Oct. 20, 2010 Researchers at the University of Rochester in New York are developing a new way to monitor bone health and search for signs of osteoporosis, using infrared light. At Frontiers in Optics 2010, Jason Maher, Andrew Berger, and their colleagues will present ongoing studies of the effects of steroids on the bones of mice.
Steroids are commonly prescribed for the treatment of rheumatoid arthritis. Glucocorticoids reduce inflammation around the joints and ease pain. But like most treatments, steroids have side effects. Studies have shown that they raise the risk of developing osteoporosis.
One way to study this problem is to treat laboratory mice with steroids and with various interventions meant to counteract the side effect. A key challenge is how to assess a bone's structural integrity. The gold standard, removing the bone and measuring the amount of force needed to snap it in half, can only be performed by sacrificing the animal. Standard X-ray techniques can noninvasively determine bone mineral density, but this has proven to be a poor predictor of fracture risk in humans with steroid-induced osteoporosis.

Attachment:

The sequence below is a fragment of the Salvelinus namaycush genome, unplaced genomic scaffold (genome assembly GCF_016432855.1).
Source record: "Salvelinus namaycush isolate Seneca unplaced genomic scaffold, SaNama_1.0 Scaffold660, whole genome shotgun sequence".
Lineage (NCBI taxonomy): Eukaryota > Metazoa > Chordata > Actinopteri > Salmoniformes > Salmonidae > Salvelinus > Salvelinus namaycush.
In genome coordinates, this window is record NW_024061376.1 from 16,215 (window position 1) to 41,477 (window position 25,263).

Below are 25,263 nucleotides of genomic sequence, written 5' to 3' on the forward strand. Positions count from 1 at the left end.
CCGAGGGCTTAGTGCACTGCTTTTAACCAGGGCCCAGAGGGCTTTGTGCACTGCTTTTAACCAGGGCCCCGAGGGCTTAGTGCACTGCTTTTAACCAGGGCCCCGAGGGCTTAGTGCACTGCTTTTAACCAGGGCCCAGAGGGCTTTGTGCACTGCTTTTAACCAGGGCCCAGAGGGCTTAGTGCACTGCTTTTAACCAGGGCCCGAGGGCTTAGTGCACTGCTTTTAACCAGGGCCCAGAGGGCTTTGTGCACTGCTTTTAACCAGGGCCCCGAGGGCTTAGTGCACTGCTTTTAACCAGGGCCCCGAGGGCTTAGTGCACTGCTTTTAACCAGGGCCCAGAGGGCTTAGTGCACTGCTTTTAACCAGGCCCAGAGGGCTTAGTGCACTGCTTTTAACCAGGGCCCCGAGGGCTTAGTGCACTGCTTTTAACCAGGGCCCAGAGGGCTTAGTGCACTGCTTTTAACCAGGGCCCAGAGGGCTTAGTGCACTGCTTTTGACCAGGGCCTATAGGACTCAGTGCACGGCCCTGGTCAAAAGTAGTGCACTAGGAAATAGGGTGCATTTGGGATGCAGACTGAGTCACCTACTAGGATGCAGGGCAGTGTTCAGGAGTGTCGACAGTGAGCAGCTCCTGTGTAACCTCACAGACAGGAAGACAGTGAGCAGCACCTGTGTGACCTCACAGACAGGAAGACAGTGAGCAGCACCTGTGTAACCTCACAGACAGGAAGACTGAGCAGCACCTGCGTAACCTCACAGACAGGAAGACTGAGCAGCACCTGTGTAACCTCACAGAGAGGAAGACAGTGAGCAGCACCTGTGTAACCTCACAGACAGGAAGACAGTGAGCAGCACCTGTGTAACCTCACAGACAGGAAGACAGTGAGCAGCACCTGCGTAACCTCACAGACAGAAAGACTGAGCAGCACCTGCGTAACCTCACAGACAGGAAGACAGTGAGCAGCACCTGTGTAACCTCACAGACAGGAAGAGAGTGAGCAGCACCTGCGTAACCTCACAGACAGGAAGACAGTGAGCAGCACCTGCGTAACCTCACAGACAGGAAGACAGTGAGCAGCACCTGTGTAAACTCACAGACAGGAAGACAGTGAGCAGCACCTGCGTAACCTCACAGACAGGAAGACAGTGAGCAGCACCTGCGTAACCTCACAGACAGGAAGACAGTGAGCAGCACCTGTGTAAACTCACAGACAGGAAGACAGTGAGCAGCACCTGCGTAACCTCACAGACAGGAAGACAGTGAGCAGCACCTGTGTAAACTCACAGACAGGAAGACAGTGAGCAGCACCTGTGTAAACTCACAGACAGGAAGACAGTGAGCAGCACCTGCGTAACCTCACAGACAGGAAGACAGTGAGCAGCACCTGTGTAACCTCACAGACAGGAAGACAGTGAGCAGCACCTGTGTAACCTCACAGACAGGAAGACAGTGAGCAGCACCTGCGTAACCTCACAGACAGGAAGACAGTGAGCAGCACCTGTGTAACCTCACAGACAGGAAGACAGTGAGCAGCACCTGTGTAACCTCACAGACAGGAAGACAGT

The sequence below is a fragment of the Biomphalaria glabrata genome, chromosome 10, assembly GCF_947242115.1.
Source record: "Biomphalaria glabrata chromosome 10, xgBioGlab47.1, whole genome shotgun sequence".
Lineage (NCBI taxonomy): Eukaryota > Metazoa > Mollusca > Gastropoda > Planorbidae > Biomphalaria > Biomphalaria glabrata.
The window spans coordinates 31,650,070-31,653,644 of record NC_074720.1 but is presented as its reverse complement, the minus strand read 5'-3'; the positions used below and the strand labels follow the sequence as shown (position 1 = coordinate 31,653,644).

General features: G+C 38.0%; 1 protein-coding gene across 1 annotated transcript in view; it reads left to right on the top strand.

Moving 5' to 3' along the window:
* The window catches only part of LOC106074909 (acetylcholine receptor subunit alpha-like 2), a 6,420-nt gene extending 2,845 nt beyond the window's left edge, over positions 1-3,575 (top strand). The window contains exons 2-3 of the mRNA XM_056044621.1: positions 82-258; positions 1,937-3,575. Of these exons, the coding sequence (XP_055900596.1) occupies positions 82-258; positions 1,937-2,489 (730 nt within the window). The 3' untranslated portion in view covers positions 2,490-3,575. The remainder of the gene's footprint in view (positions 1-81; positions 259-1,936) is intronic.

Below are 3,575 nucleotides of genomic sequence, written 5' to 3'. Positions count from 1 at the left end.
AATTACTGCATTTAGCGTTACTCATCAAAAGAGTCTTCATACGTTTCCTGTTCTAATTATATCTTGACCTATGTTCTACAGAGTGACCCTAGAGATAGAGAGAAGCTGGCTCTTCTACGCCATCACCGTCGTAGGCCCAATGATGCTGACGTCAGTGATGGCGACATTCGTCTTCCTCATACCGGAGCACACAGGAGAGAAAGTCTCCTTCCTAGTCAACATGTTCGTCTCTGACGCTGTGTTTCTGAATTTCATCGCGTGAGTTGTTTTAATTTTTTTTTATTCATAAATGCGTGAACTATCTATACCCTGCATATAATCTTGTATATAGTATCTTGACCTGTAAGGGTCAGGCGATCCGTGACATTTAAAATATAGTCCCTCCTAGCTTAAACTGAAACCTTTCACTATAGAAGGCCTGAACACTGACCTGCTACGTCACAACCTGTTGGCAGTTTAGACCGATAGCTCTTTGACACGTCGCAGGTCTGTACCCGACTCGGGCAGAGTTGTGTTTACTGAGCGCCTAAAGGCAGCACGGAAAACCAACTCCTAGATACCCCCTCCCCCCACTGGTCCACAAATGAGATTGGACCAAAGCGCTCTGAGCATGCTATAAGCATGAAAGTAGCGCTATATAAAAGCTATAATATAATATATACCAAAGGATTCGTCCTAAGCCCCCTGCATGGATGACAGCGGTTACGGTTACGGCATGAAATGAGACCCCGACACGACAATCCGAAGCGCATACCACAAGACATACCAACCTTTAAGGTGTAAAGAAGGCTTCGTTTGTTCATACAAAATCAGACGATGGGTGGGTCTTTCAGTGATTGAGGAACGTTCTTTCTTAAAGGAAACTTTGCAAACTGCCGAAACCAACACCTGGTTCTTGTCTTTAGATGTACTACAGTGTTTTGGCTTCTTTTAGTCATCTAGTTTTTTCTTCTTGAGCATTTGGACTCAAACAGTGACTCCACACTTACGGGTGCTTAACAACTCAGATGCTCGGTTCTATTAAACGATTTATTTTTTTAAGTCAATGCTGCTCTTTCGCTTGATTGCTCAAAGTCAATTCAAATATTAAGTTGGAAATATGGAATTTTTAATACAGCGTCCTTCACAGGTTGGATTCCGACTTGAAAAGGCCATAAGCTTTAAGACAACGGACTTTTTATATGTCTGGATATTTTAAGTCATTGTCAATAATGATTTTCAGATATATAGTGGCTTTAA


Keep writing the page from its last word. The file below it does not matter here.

The Rochester team is developing a new technique that promises to be non-invasive, based on a technique called Raman spectroscopy. By measuring how light scatters off the materials inside bone, they have been able to calculate the relative amounts of mineral and protein matrix of intact bones. They hope to find new and better indicators of bone strength in the chemical information that Raman spectroscopy provides about both the bone mineral and collagen matrix that make up bone.
"Our ultimate goal is to be able to measure the properties of a bone within an intact mouse limb," said Berger. "We hope to develop a better way to spot osteoporosis early in its onset."
The presentation, "Steroid Induced Osteoporosis Detected by Raman Spectroscopy," takes place on Oct. 25 at the Frontiers in Optics (FiO) 2010/Laser Science XXVI -- the 94th annual meeting of the Optical Society (OSA), which is being held together with the annual meeting of the American Physical Society (APS) Division of Laser Science at the Rochester Riverside Convention Center in Rochester, N.Y., from Oct. 24-28.
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